Children in South Sudan are at a risk of contracting Polio
JUBA, 18 August 2013 – Children in South Sudan face a risk of contracting the wild polio virus following outbreaks in neighbouring Kenya and Somalia. In a bid to curb the situation, the Ministry of Health with support from UNICEF, World Health Organization (WHO) and other partners have launched supplementary polio immunization days in four states bordering neighbouring countries.
The supplementary Polio Immunization campaign will begin on 20th August 2013 and will run till 23rd August 2013 targeting 1.5 million children under the age of five in Central Equatorial State (CES), Eastern Equatoria State (EES), Jonglei State and Pariang County in Unity State with two drops of polio vaccine in a bid to eradicate polio.
Polio which is a highly infectious disease is caused by the wild polio virus and is known to permanently paralyze or even cause death in children.
“In the last round of polio immunization days 96 per cent of the targeted 3.3 million children under the age of 5 were immunized against polio but there’s still a danger of the disease affecting children because some children have never been immunized against this deadly virus. This calls for action from parents, guardians, community leaders, religious leaders and everyone in the community to mobilize parents to ensure that their children are immunized against polio,” said the Acting CES State Minister of Health, Honourable Scopas Dima.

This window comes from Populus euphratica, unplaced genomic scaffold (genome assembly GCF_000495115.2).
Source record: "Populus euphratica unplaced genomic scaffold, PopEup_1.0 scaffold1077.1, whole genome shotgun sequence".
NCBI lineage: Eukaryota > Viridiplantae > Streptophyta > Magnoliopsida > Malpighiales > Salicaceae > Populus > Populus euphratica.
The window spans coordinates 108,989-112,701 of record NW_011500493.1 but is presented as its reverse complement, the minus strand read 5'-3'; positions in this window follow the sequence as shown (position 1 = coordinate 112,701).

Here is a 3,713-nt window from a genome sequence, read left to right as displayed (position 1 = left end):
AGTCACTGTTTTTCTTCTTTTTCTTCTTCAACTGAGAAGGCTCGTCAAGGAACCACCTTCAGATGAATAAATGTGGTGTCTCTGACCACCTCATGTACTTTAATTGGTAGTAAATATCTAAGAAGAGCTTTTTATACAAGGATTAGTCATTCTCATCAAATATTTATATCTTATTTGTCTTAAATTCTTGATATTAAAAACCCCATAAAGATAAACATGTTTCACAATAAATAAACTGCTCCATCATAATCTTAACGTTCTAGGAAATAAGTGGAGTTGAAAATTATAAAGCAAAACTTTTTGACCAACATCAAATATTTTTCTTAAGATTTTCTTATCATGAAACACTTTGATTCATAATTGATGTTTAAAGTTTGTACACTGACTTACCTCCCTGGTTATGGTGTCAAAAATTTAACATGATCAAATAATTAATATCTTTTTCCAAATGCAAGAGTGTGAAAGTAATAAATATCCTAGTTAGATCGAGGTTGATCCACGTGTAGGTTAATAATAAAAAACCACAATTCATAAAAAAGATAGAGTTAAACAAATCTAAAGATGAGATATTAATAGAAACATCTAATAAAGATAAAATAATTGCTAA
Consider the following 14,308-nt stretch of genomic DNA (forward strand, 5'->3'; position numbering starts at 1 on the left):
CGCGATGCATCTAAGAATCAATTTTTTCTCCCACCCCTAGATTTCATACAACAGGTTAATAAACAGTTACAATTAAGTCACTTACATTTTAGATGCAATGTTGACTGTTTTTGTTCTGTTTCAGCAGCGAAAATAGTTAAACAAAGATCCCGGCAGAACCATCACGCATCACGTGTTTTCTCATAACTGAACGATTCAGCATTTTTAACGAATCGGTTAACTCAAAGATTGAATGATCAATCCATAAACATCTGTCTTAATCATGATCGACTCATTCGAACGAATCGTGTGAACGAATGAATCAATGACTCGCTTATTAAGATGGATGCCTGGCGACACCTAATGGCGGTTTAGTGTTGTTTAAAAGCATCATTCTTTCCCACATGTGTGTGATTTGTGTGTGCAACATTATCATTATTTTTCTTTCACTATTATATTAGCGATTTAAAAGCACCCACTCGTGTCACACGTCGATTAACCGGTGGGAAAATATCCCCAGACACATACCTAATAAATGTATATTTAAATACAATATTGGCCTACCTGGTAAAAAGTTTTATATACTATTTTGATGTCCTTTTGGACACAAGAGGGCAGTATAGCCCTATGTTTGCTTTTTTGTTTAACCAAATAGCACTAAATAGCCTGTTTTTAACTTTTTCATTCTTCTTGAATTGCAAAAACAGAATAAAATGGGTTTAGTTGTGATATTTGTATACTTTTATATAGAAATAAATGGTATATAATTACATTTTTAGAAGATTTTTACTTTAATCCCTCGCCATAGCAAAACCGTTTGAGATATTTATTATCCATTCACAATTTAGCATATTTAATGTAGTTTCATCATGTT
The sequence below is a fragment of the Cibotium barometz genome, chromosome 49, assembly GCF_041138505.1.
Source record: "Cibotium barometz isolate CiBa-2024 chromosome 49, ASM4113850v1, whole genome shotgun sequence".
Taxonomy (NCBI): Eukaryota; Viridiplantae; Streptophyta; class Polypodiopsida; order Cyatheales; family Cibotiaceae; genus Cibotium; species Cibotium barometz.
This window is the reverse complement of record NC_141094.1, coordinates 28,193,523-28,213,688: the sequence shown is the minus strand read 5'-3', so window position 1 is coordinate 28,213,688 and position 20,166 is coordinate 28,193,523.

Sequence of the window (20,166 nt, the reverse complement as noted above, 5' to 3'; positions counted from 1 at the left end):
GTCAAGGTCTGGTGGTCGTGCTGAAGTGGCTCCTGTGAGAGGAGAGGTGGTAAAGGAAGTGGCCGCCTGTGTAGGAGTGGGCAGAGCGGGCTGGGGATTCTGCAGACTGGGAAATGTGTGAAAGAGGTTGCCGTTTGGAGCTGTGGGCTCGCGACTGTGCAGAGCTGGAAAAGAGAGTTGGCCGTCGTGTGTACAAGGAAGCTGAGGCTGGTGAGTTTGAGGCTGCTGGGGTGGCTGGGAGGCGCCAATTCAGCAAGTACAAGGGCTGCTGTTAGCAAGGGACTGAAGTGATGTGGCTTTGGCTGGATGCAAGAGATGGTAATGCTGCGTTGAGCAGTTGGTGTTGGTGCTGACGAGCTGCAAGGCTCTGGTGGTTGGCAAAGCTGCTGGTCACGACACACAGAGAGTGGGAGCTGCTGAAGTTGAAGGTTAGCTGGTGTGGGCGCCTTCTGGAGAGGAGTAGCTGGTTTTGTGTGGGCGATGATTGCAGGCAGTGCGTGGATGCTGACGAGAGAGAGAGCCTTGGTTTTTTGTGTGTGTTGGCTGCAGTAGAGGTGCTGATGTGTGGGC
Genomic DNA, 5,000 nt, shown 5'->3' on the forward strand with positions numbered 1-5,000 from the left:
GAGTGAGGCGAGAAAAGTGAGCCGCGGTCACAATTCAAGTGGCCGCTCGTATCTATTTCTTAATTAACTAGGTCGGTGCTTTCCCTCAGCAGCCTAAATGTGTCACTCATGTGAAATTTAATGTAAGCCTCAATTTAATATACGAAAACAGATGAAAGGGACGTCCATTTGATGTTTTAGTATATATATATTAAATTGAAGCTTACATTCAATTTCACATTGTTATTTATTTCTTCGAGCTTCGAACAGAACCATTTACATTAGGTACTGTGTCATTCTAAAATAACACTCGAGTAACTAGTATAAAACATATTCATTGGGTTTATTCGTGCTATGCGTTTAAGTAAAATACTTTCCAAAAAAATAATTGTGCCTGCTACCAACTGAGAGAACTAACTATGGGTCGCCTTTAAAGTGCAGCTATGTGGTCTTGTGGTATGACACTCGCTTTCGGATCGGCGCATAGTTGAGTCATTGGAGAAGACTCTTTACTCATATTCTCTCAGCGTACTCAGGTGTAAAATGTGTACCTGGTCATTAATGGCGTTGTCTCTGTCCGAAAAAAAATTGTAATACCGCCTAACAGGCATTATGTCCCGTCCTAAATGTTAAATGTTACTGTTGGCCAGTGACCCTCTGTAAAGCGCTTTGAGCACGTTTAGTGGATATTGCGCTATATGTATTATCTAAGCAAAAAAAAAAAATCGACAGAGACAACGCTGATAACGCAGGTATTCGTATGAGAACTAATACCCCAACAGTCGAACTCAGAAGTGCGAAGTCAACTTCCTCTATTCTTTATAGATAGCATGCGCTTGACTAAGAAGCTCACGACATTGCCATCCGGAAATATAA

South Sudan has been polio free for the last four years with the last case being reported in June 2009. This however does not call for celebration following outbreaks in neighbouring countries and low immunization completion rates among children with only 34.2 per cent completing the required immunization doses by the age of one (source EPI coverage survey 2011-12 by Ministry of Health).
“It is our shared obligation as the community in South Sudan to ensure that no child dies from vaccine-preventable diseases, including poliomyelitis, and we can achieve this objective by supporting and mobilizing communities and families and through working collectively to strength health systems. We shall be failing the children of this new nation if we allow them to die from preventable causes,” said UNICEF’s Representative Dr. Iyorlumun J. Uhaa
UNICEF supports the Ministry of Health by supplying vaccines, providing logistical support to ensure vaccines reach every state in the country and supports social mobilization activities at all levels.
UNICEF works in 190 countries and territories to help children survive and thrive, from early childhood through adolescence. The world’s largest provider of vaccines for developing countries, UNICEF supports child health and nutrition, good water and sanitation, quality basic education for all boys and girls, and the protection of children from violence, exploitation, and AIDS. UNICEF is funded entirely by the voluntary contributions of individuals, businesses, foundations and governments. For more information about UNICEF and its work visit: www.unicef.org/southsudan
For more information, please contact:
Mercy Kolok, Communication Officer, UNICEF South Sudan